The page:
• Dynamically manages (e.g., merges or forgets) the stored episode details, based on their temporally decaying importance.

• Provides accurate inference about the current or future state(s) of the HRI, based on the personalized preferences, as derived from the stored information.

4.1.5. Episodic Memory Interface

The episodic memory is the representation of user's past experiences. It is directly interfaced with the Daisy Planner either for storing new information, or for inferencing the current of future state(s) of the unfolding scenario. The interface and the capacities that the memory module brings to the system, are summarized below.

Input. The memory accepts two types of input from DP. (a) Whenever an action is accomplished, the planner feeds memory with the relevant information; i.e., involved entities and their characteristics, general information about the current day and so forth; (b) DP sends requests about the ongoing or forthcoming states of the HRI. These requests are formulated as plain database queries, stating the predicted value(s) and the accompanying constraints.

Output. The output of the inference mechanism depends strongly on the incoming query. Based on a given request and constraints, the HMM is updated accordingly and the most likely response is fed to the planner.

Role. As evident, the episodic memory module serves two purposes: Storing and managing of past episodes, using a time-aware symbolic representation and estimating the current or future state(s) of the ongoing scenario, based on the time-stamped information and the corresponding (temporal or other) constraints.

4.2. Present—Temporal Features of Perceived Human Activity

Temporal information, i.e., activity duration, allows robotic systems to plan their actions ahead, and hence allocate effort and resources to tasks that are time-constrained or critical. In human cognition, such perception models are widely used (Zakay, 1989), despite the fact that our time-perception is subjective, and dependent on the implicit sense-of-time feeling that stems from our sensorimotor pathways (Zakay and Block, 1996). In contrast to that, robots and artificial systems may potentially perform this task more consistently, by observing and analyzing the statistical properties of the observed behaviors (Bakker et al., 2003). Recently, we have demonstrated how such duration estimates can be obtained using a model based method to derive the progress of the activity (Hourdakis and Trahanias, 2013), called Generative Time Models (GTMs) (Hourdakis and Trahanias, 2018).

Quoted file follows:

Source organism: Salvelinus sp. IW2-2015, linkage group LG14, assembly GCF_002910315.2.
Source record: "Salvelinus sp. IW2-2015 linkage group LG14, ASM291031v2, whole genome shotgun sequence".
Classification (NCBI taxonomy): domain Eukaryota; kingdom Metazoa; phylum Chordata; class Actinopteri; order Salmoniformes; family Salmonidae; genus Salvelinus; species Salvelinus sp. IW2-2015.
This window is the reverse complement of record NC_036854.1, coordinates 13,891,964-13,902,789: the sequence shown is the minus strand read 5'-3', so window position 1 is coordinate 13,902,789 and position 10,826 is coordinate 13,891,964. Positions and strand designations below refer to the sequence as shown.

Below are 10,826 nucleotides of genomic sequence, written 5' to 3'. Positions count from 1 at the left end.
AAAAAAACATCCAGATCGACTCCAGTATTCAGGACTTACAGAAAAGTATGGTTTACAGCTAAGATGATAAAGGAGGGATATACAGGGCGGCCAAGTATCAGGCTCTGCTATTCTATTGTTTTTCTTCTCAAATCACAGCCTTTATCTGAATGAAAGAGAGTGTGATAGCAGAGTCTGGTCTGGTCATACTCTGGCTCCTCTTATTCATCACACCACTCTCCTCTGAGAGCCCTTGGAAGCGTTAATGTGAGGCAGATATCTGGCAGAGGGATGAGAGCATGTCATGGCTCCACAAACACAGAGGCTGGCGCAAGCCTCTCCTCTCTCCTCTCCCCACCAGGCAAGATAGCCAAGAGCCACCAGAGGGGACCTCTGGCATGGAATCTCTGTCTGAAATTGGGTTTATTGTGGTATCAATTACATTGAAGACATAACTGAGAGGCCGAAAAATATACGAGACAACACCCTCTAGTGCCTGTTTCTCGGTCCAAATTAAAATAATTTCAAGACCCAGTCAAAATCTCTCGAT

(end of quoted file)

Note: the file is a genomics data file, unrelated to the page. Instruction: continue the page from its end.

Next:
4.2.1. GTM Design

For the current implementation, GTMs are used to observe, analyze and subsequently predict the temporal properties of the human's activity (see Figure 4). This is accomplished by segmenting and decomposing the observed activity based on the human's motions. For the example of wiping the table, where we have repeating oscillatory motions, the primitives are described by their amplitude and period. To obtain the primitives, a GTM segments the signal obtained by tracking the human hand, by looking for local extrema at small Δt intervals and stores their starting ts and ending te times. To evaluate the local extrema it looks into the derivative of the signal, which at a point of a peak has a zero-crossing at the peak maximum.


Figure 4. A GTM observing a human, while cleaning a table. The model extracts the low-level behavioral primitives of the human and associates them with the quantified task progress (small top-right plot). For the “wipe the table” activity, task progress is calculated by measuring the percent of the table surface that has been wiped by the sponge.

To identify peak signal positions, the algorithm smooths the signal's first derivative, by convolving it with a Gaussian kernel, and then stores the indices of the zero-crossings on the smoothed derivative. For each index, a prominence value is calculated, which indicates whether there has been a significant change in the motion direction vector. The algorithm returns the n largest peaks whose prominence exceeds a certain threshold value.

The current work focuses mainly on the table wiping task, using a GTM to extract the oscillatory motions that the human produces, and associate them with the task progress (Figure 4). However, the GTM concept can easily generalize, because it uses a modular architecture, with the activity and agent components kept separate. Consequently, components from a GTM formulation can be re-used to other tasks. To create robust temporal predictors, a GTM analyzes an activity using two observation models: (1) task progress, and (2) control. The first estimates the progress of the task, i.e., how much of the activity has been completed. The latter, identifies and records information about the observed motions that appear during the activity. For each motion, it records (i) the effect it has on the task progress, i.e., how much of the task is completed each time the motion is executed, (ii) the duration of each motion, and (iii) how frequently it appears during the activity. A GTM uses this information to predict the probability of a motion occurring, i.e., how many times each motion is expected to appear in the future in the course of this activity, and how it will affect its progress.

To accomplish this, a GTM builds behavioral profiles based on motion primitives that are observed, and uses them to infer future task progression in respect to the human performance. To create its temporal predictors, the GTM employs the observed primitive models. For each primitive observed, the model segments the overall motion, and uses those segmentation intervals in order to infer how the task progresses in each interval. To make the predictions, the model follows a finite mixture approach, in which a belief is formed about the probable primitive models that will be observed by the model.